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Keep the Change: A Clueless Tipper's Quest to Become the Guru of the Gratuity Paperback – September 6, 2011
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Top Customer Reviews
Dublanica covers several, though certainly not all, service industries, including valets, bartenders, strippers, masseurs, cabbies, hotel workers, and, of course, waiters. In addition to interviews, he occasionally moonlights at these jobs, or at least observes them in their environment. Not only does this allow him to write off lap dances as research, it gives the book its meat, the many human interest stories. You'll learn about girls who serve fetishists in a sex dungeon in LA, and all the truly strange stuff in that world. You'll hear about the cab driver in Vegas and the two, totally broke kids who force him to let them off a few blocks from their destination, because otherwise their $10 won't cover both the fare and the tip. (He offers to take them anyway, but they insist). You'll learn about bathroom attendants, and why at least one of them does what she does. And, of course, you hear the Vegas stripper tales. These are what's best about the book: they let you see employees as people and understand their economic situation.Read more ›
In Keep the Change, the author tackles a similar subject, but with a wider view - instead of it being about (mostly) his own experiences, he broadens his horizons to include the world of tipping in general with some interesting anecdotes that are quite engrossing.
In fact, that is what I truly enjoy reading when I find myself with this type of book and, unfortunately, at times, the author manages to make his book sound more like some kind of dissertation paper on the subject matter - instead of relying on a good old formula that worked so well in the first book.
Where the first book made me feel like a voyeur, privy to some great stories, this second one makes me feel as though I am reading a research paper. This is not to say that there aren't some great tidbits, but overall, I have to admit to being a bit disappointed with this one.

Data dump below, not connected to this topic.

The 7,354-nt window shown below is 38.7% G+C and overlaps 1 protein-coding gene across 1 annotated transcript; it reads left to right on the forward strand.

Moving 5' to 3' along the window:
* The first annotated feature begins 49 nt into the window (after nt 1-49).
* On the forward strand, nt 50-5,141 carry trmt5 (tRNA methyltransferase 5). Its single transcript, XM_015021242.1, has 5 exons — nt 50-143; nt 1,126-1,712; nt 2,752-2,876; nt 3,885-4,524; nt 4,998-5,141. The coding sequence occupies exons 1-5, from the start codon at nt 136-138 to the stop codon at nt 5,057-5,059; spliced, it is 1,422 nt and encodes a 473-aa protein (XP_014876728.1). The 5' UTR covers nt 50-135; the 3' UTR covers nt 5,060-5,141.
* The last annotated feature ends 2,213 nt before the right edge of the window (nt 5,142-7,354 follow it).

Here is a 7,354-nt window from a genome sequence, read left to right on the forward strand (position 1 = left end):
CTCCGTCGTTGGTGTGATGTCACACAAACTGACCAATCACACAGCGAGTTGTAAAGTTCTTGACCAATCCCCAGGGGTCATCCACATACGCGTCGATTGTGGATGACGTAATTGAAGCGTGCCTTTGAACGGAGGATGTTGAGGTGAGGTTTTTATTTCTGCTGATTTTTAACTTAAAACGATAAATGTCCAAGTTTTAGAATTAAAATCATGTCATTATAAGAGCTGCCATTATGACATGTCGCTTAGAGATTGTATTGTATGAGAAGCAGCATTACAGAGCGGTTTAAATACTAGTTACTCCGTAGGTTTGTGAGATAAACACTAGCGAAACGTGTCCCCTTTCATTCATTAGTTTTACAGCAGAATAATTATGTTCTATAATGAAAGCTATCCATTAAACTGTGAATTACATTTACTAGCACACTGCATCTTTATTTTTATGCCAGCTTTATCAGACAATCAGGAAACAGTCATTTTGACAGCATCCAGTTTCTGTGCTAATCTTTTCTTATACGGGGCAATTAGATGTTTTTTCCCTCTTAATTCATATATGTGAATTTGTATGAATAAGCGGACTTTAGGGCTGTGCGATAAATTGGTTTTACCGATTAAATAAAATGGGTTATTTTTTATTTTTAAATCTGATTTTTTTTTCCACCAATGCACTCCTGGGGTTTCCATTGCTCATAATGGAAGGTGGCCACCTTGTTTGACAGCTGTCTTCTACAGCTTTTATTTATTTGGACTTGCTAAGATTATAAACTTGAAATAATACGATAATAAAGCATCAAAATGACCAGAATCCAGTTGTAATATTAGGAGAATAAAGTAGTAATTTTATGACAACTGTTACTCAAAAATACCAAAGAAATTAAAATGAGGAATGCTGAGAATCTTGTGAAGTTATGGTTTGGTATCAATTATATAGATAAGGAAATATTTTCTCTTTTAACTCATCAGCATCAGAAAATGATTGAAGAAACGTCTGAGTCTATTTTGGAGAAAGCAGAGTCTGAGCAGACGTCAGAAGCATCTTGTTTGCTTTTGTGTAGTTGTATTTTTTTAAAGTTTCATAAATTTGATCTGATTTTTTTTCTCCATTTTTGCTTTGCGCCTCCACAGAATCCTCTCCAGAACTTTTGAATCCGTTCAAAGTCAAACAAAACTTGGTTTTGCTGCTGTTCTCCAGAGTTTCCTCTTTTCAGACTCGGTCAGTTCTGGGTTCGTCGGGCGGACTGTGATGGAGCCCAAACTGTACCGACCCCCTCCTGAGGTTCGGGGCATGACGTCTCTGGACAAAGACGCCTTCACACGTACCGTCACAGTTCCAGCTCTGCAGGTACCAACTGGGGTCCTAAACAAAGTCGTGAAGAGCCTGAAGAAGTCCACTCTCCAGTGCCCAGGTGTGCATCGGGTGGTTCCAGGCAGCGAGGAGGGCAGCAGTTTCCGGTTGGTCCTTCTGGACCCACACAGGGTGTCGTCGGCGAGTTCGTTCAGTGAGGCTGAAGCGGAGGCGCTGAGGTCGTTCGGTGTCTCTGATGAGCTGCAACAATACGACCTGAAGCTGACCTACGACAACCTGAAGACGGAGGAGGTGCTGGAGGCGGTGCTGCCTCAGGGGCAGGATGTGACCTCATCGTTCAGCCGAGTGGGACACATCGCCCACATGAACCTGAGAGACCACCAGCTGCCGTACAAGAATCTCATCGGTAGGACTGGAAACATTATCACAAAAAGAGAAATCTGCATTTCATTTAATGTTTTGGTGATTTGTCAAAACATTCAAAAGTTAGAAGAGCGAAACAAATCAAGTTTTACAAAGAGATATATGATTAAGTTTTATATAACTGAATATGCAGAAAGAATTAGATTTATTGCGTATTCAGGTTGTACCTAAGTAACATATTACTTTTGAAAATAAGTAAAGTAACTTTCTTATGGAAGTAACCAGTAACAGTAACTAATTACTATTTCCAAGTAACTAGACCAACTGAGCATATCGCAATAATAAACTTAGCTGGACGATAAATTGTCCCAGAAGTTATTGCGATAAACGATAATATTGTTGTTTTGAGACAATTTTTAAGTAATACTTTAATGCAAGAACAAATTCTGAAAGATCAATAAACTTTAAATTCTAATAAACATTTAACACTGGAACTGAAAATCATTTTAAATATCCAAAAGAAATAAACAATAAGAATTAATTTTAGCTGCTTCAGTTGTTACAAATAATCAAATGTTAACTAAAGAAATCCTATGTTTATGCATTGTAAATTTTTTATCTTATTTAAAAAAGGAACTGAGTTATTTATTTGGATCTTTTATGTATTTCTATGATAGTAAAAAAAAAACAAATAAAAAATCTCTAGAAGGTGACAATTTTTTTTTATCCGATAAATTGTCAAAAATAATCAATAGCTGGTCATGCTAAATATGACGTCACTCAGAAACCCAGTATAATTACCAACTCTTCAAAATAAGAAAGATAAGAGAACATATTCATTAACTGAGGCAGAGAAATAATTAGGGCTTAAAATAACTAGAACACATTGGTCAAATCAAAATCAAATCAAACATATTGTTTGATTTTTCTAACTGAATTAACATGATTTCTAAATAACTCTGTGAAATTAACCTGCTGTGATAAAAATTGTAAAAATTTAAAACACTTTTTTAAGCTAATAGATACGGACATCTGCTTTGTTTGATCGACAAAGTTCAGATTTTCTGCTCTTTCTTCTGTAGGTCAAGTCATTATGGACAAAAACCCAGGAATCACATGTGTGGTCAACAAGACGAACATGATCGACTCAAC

I'm still looking forward to whatever Steve does next. But I'm really hoping its a work of straight fiction. His occasional flirts in that direction on waiterrant.net were very enjoyable; given the freedom of a full-length novel who knows how high he might soar.
This book is an entertaining look at the tipping across many professions. Some of the information was useful on people that I didn't think much about tipping, and some background on how some professions get paid coming and going. The author still has an entertaining writing style, and some humorous stories. The HUGE difference it is isn't his knowledge, it is asking others what they should be tipped. What do you think a bartender / masseuse / doorman is going to say when asked about tipping??? "Yes, I think you should tip people in my profession every time and you should tip them a LOT."
This is not rocket science. There is very little challenging the opinion that you should tip your Blackjack dealer, housekeeper, doorman x amount. I think some of the guidelines are crap. I don't need to tip 5 times as much on a $100 bottle of wine as a $20 bottle. I don't tip my masseuse except at Christmas (a double payment then). She is the owner and my "tip" is being a regular customer. I don't feel the need to tip my housekeeper in my hotel unless I am staying with the family for a few days. If I followed all the advice on everyone I should tip, I would have empty pockets at every turn when I am on vacation. I would prefer a more critical "pro and con" look at each category of tipping.
The author is clearly very passionate about this topic, but maybe a little too passionate. There are times that his entitlement mentality peeks through in his writing. For example: When someone talks about retribution for lousy tippers, he won't come right out and approve, but you still get an underlying sense of approval. This soured me on what is an otherwise outstanding book.
Most Recent Customer Reviews
The good: you'll learn all kinds of entertaining trivia about tipping across a dozen industries.
The bad: it's a catalogue of interviews with little or no critical... Read more
I've almost always been a reasonably good tipper, but after reading this book, I'm upping my game. I had little knowledge how essential tipping well is to those who work for tips... Read morePublished 9 months ago by Cynthia Engquistcindy
Funny well written and informative. If you liked easier rant you will love this.Published 10 months ago by Jessica
Interesting how tipping came about and who receives one and what is expected.Published 10 months ago by KlassyKat
I am hep to the tip. I usually tip 18 to 25%, but now thanks to Mr. Dublanica, I know what to do in all situations. Thanks!!! Everyone should read this book.Published 11 months ago by Robert Gallant
The book contains information about any tradesman or professional you might ever consider tipping, including perhaps, a few that you had never considered tipping. Read morePublished 12 months ago by Miller.
Having many friends throughout the years that worked in the food services industry. Steve is right on.... It's hard work, but then again.... Read morePublished 16 months ago by James Liaw